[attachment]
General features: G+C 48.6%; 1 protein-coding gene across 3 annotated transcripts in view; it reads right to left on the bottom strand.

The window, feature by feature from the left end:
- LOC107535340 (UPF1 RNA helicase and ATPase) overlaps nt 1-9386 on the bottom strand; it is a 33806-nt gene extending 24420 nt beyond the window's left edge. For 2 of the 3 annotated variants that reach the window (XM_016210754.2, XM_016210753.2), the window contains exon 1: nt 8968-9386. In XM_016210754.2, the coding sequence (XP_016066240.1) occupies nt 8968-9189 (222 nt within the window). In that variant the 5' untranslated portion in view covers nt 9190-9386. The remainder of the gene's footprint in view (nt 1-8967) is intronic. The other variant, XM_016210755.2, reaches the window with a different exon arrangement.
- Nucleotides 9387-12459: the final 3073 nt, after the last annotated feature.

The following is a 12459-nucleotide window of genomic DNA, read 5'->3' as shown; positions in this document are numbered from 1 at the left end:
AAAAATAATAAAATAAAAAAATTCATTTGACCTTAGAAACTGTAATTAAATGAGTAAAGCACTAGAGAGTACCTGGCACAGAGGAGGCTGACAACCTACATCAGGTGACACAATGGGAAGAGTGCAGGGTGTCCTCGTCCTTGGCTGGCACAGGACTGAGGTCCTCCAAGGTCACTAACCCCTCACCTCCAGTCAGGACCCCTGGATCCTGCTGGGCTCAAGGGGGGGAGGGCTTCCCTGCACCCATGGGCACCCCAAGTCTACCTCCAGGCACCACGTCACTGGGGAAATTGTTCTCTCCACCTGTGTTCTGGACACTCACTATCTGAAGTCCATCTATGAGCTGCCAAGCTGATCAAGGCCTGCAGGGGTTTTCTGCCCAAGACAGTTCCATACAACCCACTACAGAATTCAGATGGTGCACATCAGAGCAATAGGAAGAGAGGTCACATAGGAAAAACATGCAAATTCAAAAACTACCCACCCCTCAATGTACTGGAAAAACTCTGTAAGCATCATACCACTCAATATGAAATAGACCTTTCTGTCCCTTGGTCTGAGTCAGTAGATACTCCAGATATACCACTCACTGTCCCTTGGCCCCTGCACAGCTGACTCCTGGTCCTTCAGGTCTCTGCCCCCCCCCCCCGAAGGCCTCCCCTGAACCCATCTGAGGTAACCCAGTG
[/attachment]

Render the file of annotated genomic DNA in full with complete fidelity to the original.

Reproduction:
General features: G+C 48.6%; 1 protein-coding gene across 3 annotated transcripts in view; it reads right to left on the bottom strand.

The window, feature by feature from the left end:
- LOC107535340 (UPF1 RNA helicase and ATPase) overlaps nt 1-9386 on the bottom strand; it is a 33806-nt gene extending 24420 nt beyond the window's left edge. For 2 of the 3 annotated variants that reach the window (XM_016210754.2, XM_016210753.2), the window contains exon 1: nt 8968-9386. In XM_016210754.2, the coding sequence (XP_016066240.1) occupies nt 8968-9189 (222 nt within the window). In that variant the 5' untranslated portion in view covers nt 9190-9386. The remainder of the gene's footprint in view (nt 1-8967) is intronic. The other variant, XM_016210755.2, reaches the window with a different exon arrangement.
- Nucleotides 9387-12459: the final 3073 nt, after the last annotated feature.

The following is a 12459-nucleotide window of genomic DNA, read 5'->3' as shown; positions in this document are numbered from 1 at the left end:
AAAAATAATAAAATAAAAAAATTCATTTGACCTTAGAAACTGTAATTAAATGAGTAAAGCACTAGAGAGTACCTGGCACAGAGGAGGCTGACAACCTACATCAGGTGACACAATGGGAAGAGTGCAGGGTGTCCTCGTCCTTGGCTGGCACAGGACTGAGGTCCTCCAAGGTCACTAACCCCTCACCTCCAGTCAGGACCCCTGGATCCTGCTGGGCTCAAGGGGGGGAGGGCTTCCCTGCACCCATGGGCACCCCAAGTCTACCTCCAGGCACCACGTCACTGGGGAAATTGTTCTCTCCACCTGTGTTCTGGACACTCACTATCTGAAGTCCATCTATGAGCTGCCAAGCTGATCAAGGCCTGCAGGGGTTTTCTGCCCAAGACAGTTCCATACAACCCACTACAGAATTCAGATGGTGCACATCAGAGCAATAGGAAGAGAGGTCACATAGGAAAAACATGCAAATTCAAAAACTACCCACCCCTCAATGTACTGGAAAAACTCTGTAAGCATCATACCACTCAATATGAAATAGACCTTTCTGTCCCTTGGTCTGAGTCAGTAGATACTCCAGATATACCACTCACTGTCCCTTGGCCCCTGCACAGCTGACTCCTGGTCCTTCAGGTCTCTGCCCCCCCCCCCCGAAGGCCTCCCCTGAACCCATCTGAGGTAACCCAGTG